East Russia

The visit to east Russia was primarily to document permafrost and infrastructure damage. But, what lies locked within these frozen soils is of much greater concern than what is happening on the surface.

After arriving in Moscow we flew six time zones to Yakutsk in east Russia where one of the most intense weeks of this project commenced. Greenpeace Russia had planned this trip and our first experience of Russia began with a permafrost inspection roller coaster travelling to a new city almost everyday. On arrival in Yakutsk we became a team of four accompanied by a translator and a videographer from Greenpeace Russia.

During it was hard not to grasp the vastness of Russia. Mostly from the back of Lada taxis tackling terrain that off-road vehicles shouldn't even attempt. Punctures, running out of fuel and road rage filled the time between visiting the places where the impacts of thawing permafrost are worst. This part of the trip also took us on our first long rail journeys travelling from Yakutsk to Neryungri, Neryungri to Chara, Chara to Baikal and finally from Irkutsk to Moscow. Most people are aware of the Trans-Siberian railway, but under Soviet rule an extensive network of approximately 85,000 kilometres of railtrack was built between 1920 and the late 1980's.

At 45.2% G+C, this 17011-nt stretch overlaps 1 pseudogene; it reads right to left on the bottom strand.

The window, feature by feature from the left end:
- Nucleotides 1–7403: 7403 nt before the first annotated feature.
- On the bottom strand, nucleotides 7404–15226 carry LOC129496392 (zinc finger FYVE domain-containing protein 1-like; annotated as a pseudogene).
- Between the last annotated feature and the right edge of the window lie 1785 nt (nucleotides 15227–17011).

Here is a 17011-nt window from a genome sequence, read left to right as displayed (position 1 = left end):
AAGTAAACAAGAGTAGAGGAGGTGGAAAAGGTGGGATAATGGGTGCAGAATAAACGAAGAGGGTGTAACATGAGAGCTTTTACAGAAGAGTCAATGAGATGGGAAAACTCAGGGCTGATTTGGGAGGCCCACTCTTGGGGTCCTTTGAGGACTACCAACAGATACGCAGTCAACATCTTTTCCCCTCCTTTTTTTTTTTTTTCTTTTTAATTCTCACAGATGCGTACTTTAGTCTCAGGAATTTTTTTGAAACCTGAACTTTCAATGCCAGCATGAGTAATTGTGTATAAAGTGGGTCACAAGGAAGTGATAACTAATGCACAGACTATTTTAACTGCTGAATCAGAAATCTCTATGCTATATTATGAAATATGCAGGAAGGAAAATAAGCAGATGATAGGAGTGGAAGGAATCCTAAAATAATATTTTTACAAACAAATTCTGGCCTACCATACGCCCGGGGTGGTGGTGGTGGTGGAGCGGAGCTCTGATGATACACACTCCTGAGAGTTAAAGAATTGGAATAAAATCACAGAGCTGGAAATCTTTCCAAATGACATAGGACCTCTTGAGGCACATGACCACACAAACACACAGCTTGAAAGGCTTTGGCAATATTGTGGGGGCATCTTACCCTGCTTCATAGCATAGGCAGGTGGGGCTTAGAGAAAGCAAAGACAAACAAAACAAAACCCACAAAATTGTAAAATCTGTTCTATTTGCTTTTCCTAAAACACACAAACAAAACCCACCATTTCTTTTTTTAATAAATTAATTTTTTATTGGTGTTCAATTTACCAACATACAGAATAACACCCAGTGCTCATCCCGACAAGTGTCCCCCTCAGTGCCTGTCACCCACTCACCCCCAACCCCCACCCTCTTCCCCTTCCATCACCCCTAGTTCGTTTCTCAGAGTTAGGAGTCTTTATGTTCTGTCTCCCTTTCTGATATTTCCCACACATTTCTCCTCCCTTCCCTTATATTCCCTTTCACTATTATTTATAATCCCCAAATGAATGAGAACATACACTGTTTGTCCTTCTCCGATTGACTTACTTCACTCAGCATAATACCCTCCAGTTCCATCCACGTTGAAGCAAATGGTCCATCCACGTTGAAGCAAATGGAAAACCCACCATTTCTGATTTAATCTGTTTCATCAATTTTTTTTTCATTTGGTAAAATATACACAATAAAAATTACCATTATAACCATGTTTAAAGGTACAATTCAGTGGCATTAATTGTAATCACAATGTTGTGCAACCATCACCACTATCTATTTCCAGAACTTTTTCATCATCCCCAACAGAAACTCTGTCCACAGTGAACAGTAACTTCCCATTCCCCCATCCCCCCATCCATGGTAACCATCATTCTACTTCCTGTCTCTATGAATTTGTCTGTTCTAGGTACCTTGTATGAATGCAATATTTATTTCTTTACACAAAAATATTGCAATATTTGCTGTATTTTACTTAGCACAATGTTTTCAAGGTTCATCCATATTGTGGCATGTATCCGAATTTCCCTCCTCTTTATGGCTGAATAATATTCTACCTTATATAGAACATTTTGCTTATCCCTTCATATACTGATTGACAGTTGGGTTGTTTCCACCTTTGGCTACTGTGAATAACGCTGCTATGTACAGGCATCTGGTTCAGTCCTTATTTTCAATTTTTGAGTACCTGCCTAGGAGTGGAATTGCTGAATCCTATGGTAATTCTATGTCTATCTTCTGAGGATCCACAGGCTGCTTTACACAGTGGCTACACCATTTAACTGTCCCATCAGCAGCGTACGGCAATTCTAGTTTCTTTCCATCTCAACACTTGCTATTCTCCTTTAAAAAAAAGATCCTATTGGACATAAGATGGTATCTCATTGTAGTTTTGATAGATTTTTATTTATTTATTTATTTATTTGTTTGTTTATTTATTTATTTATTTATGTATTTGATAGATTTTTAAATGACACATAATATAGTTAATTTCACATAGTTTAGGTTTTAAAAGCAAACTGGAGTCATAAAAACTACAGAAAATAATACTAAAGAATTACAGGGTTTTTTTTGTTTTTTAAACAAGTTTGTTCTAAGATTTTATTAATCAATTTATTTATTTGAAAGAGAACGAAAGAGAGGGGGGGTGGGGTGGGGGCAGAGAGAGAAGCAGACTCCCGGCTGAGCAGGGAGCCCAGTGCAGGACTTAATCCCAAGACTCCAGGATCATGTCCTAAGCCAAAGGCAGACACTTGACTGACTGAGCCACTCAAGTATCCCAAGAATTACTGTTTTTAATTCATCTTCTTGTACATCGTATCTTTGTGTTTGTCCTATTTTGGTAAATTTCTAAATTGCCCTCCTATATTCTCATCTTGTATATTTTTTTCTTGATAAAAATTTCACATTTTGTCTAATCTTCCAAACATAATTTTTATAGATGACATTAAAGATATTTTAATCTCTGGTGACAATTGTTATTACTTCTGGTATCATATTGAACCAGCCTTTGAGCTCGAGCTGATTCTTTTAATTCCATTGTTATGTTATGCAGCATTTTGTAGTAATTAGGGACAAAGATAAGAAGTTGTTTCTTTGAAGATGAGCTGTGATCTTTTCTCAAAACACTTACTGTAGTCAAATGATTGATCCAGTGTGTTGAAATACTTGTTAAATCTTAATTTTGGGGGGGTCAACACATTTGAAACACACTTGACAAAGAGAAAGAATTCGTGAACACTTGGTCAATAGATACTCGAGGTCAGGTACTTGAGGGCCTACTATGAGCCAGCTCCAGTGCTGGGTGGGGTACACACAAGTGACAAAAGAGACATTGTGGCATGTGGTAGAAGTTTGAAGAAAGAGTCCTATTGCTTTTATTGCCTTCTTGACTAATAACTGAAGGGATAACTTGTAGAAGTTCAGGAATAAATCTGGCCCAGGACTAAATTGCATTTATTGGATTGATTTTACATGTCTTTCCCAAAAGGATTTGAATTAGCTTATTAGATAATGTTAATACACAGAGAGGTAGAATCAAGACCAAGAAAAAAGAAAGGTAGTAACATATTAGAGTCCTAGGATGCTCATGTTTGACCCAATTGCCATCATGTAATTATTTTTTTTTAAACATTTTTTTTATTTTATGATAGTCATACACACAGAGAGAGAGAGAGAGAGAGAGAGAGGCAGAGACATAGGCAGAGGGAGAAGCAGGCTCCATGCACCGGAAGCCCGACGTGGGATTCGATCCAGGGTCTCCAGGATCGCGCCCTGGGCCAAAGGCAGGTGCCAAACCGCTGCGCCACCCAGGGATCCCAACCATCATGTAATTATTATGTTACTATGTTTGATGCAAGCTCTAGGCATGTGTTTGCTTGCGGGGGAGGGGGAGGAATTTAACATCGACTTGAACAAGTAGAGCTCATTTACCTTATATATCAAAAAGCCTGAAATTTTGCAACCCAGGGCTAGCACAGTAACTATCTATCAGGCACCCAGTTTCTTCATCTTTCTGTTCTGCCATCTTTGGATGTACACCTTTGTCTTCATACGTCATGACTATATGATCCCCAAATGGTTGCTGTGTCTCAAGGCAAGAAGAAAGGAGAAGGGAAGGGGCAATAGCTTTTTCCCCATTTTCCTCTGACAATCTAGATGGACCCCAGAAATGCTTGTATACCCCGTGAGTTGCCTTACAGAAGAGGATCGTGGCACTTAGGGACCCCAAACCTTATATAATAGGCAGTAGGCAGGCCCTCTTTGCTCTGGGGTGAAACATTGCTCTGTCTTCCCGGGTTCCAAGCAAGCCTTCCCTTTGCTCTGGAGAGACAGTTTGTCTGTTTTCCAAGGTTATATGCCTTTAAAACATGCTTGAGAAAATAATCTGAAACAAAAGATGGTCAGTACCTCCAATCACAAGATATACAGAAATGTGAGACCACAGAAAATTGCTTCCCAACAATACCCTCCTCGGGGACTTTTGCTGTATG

60 percent of Russia is permafrost , ranging in thickness from a few metres to some of the thickest in the world at 1,400 metres deep. Methane clathrates and organic residues that decompose into organic gases when thawed have been locked in the permafrost, frozen for thousands of years. Methane is a greenhouse gas which is 23 times more effective at trapping solar heat than carbon dioxide. The most recent estimation of the amount of carbon stored in permafrost soils is more than double the amount currently in the atmosphere. The uppermost horizon, 0–30 cm frozen layer, contains approximately 191 Gigatons of organic carbon. If these gases are released into the atmosphere it will not be possible to avert run away climate change - a tipping point that will affect the entire planet and not just the infrastructure built upon it.

Prayer flags wave in the wind on Olkhon Island near sacred Shamans rock in Lake Baikal. Natives believe that Burkhan, a modern religious cult figure of the Altai people lives in cave under the rock.

Prayer flagsTaxi ride in ЯкутскBuilt on stiltsFlooded buildingMind the gapsInsulatedOn the moveThe freezing lineUnderground labAncient carbonAncient skullIce crystalsDated cracksBumpy streetsStreet fightersTransneftNeryungri centreMining communityBank loansSubsiding landscapeOil to ChinaEthnographical museumDaniar Seminova, Iengra, RussiaWarningIn the Village'Drunken' forestBoreal forestRainbowsRainbows over the taigaRainbowInside a thermokarst lakeThermokarstFrozen organicsReleasing lakesDiverted riverSurface runMuddyInside the pipePipeline on permafrostDrunken polesBallast collapseChat about CharaLargest reservoirSnow meltSacred placeFlowers by the lakeBlowing in the WindThe view northView from OlkhonFishingThe 'Pearl of Siberia'Deepest in the worldSunset over BaikalImpacts of thawing Permafrost